Consumer prices shot up in July at twice the expected rate, pushed higher by surging energy and food costs. The latest surge left inflation running at the fastest pace in 17 years.
The Labor Department reported Thursday that consumer prices rose by 0.8 percent last month, twice the 0.4 percent gain that economists had been expecting.
It marked the third straight month of oversized inflation increases following jumps of 0.6 percent in May and 1.1 percent in June. And it leaves inflation rising by 5.6 percent over the past year, the biggest 12-month gain since January 1991.
Core inflation, which excludes volatile food and energy costs, rose 0.3 percent in July, slightly higher than the 0.2 percent increase that economists had expected. For the past 12 months, core inflation has risen by 2.5 percent, the highest 12-month change since February.
The inflation surge presents a major problem for the Federal Reserve: Will inflation force it to start raising interest rates even as the economy struggles to avoid a recession?
Some economists said they believed this could be the last truly horrible inflation report, noting that energy prices have been falling since hitting a peak last month. Others worried that the July report could be a signal that inflation is not going to moderate as quickly as had been expected because the surge in energy prices is now starting to spread to other sectors of the economy.
“The battering of consumers continues as prices are rising for just about everything,” said Joel Naroff, chief economist at Naroff Economic Advisors. “If you think things are going to get a lot better with the drop in petroleum prices, think again. The increases (in July) were broadbased.”
The core inflation figure was driven higher by a big 1.2 percent jump in clothing costs, the biggest increase in this area since August 1998. Airline ticket prices, which have been surging because of higher fuel costs, jumped another 1.3 percent in July.
The big rise in inflation left consumers even more squeezed. The Labor Department said that average weekly earnings, after adjusting for inflation, fell by 3.1 percent in July compared to a year ago, the biggest year-over-year decline since November 1990.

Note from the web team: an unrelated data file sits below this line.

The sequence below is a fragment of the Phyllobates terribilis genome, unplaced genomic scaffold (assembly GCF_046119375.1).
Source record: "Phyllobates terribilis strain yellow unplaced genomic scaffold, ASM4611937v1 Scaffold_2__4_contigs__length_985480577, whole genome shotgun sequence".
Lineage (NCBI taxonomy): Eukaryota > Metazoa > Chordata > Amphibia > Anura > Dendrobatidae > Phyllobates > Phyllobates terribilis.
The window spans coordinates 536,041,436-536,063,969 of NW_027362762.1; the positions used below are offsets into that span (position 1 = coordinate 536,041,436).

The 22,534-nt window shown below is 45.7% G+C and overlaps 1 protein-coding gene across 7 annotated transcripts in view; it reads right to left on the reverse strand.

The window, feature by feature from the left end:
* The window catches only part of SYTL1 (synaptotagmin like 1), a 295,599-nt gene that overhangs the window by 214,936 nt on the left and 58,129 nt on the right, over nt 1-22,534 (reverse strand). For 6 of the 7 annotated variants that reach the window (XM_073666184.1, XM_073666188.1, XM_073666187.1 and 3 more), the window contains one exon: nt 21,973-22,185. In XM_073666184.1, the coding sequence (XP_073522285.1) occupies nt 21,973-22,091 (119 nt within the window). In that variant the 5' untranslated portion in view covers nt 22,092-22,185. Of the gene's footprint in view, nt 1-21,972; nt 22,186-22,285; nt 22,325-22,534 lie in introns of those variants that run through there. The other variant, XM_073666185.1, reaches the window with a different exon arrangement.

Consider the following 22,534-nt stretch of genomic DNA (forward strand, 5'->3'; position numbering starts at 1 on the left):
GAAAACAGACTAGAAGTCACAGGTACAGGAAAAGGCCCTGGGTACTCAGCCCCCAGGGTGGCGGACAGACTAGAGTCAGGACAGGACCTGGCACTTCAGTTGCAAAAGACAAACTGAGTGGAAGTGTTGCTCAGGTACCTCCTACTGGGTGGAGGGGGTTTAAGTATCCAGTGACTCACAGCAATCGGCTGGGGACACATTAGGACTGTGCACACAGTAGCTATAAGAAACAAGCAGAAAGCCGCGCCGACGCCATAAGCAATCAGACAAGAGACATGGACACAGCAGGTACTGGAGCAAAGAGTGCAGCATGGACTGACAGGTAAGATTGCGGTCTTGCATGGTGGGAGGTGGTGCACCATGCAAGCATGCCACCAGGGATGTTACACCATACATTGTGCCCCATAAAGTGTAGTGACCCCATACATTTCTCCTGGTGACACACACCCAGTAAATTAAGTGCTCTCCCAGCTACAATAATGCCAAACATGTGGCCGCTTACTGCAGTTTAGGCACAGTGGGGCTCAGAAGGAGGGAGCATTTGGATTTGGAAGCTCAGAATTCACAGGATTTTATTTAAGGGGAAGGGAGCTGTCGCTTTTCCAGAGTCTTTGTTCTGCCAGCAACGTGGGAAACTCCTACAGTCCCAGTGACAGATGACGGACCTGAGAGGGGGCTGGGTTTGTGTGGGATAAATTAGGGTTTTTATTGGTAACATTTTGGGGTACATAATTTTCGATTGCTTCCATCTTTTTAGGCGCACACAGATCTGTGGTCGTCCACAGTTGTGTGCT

The Labor Department also reported that the number of newly laid off workers filing for unemployment benefits fell by 10,000 last week to 450,000. The decline was less than expected and showed the labor market remains under severe stress from the weak economy. The four-week average for claims rose to the highest level in six years.
Democrats, who hope to win control of the White House in the November elections and widen their margins in Congress, said the new reports were evidence of failed Republican economic policies.
“Today, we got the truly shocking news that inflation hit a 17-year high of 5.6 percent,” Jason Furman, economic policy director for Democratic presidential candidate Barack Obama, said in a statement. “Families have now lost an entire decade’s worth of raises to inflation as weekly earnings adjusted for inflation lies below the level they reached in August 1998.”
Sen. Charles Schumer, D-N.Y., noting the news on inflation, rising jobless claims, soaring mortgage foreclosures and falling real incomes, said, “If this administration were competing in the ’bad economic policy’ Olympics, they’d receive four gold medals today.”
Douglas Holtz-Eakin, McCain’s top economic advisor, said that Obama’s economic policies would result in higher taxes and wasteful government spending. “Obamanomics is lavish government spending that must be paid for by new tax increases on a struggling economy,” Holtz-Eakin said in a statement.
Wall Street took the inflation news in stride, as bargain hunters moved in to purchase stocks after two straight days of heavy declines. The Dow Jones industrial average was up more than 100 points in early afternoon trading.
The 0.8 percent rise in consumer prices reflected big increases for energy and food, a pattern that has been happening for months.
Energy prices jumped by 4 percent last month, driven upward by a 4.1 percent rise in gasoline prices. In July prices at the pump were 37.9 percent above where they were a year ago.
There could be some relief on the way, however, as gasoline prices, after hitting a record at $4.11 per gallon in mid-July, have been falling in recent weeks. They now average nationwide around $3.79 per gallon, according to the survey by auto club AAA and the Oil Price Information Service.
Crude oil prices are also down about $30 per barrel from a peak in early July and analysts are hoping that this decline will help relieve some of the pressures on energy costs.
Food costs shot up by 0.9 percent in July, reflecting higher costs for a wide variety of food products. Over the past 12 months, food prices have risen by 6 percent, reflecting surging commodity prices. The Agriculture Department reported this week that this year’s corn and soybean harvests will be among the largest in history, though, easing fears that had been fueled after heavy flooding in the Midwest in June.